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Tim writes:

<<A few months back I converted some "old" mutual fund IRA's (one for me, one for my wife) to traditional IRA's with a discount broker, and then switched those to a Roth. My question relates to the conversion.
We established the IRA's probably 12-14 years ago, and over a period about 6 or 7 years we made our $2K contributions 5 times. A couple of those times they were deductable contributions, but a couple of times they weren't.
When I calculate my 1998 taxes, would I have to include THE WHOLE conversion (actually 25% of it for this tax year) as income, or is there some formula I would use to determine the portion that was deductable, and only claim that piece of it?
I've downloaded Pub #590 from the IRS website, but it's "For use in preparing 1997 Returns", so it doesn't mention anything about a Roth.>>

By the time you have to prepare your return, the IRS will undoubtedly have a revised Form 8606 to use for computing the taxable part of a traditional IRA conversion to a Roth IRA and to show you will use a four-year spread of the taxable conversion. The mechanics aside, here's how it will work.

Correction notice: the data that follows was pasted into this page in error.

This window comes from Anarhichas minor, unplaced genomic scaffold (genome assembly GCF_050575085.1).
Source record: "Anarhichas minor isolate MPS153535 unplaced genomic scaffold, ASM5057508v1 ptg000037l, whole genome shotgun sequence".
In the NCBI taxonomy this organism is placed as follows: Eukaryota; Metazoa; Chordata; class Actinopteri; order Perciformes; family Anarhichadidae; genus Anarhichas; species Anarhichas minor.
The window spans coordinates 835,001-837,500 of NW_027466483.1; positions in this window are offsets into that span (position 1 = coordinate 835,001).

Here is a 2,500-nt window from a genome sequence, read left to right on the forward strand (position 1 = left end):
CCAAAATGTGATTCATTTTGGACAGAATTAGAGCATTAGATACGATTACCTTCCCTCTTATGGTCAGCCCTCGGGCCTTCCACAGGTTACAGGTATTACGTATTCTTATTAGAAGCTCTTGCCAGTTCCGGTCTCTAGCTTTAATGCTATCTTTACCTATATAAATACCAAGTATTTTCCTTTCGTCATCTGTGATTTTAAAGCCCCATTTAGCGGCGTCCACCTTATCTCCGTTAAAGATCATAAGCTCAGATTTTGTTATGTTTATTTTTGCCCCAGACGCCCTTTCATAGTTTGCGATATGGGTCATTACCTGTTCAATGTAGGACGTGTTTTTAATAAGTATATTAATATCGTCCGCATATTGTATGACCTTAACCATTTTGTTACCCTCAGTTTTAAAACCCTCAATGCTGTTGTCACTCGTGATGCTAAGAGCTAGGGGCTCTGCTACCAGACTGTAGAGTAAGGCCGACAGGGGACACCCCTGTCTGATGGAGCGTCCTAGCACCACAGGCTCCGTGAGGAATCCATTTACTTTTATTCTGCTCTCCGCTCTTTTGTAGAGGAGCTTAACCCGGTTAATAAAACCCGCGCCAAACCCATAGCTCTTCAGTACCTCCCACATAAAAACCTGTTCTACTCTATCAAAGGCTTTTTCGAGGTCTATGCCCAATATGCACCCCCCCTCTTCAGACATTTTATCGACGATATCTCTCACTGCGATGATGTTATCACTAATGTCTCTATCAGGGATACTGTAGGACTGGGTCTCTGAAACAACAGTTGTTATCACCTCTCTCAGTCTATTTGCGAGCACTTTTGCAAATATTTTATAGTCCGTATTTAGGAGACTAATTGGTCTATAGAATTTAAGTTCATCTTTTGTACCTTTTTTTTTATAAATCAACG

Your old IRA will issue a 1099R showing a distribution as a result of the conversion. The distribution will be reported at market value on the date the money was transferred. From that total you will subtract all nondeductible contributions you made to that IRA. The balance becomes the income that must be reported on your tax return. Divide that number by four, and that's what you report each year for tax-years 1998 though 2001.

I hope you kept a copy of the Form 8606 you were required to file in the years you made those nondeductible contributions. They are the proof you made after-tax contributions to an IRA. Without them, you may have a difficult time proving you made them and could end up paying tax on those deposits again.

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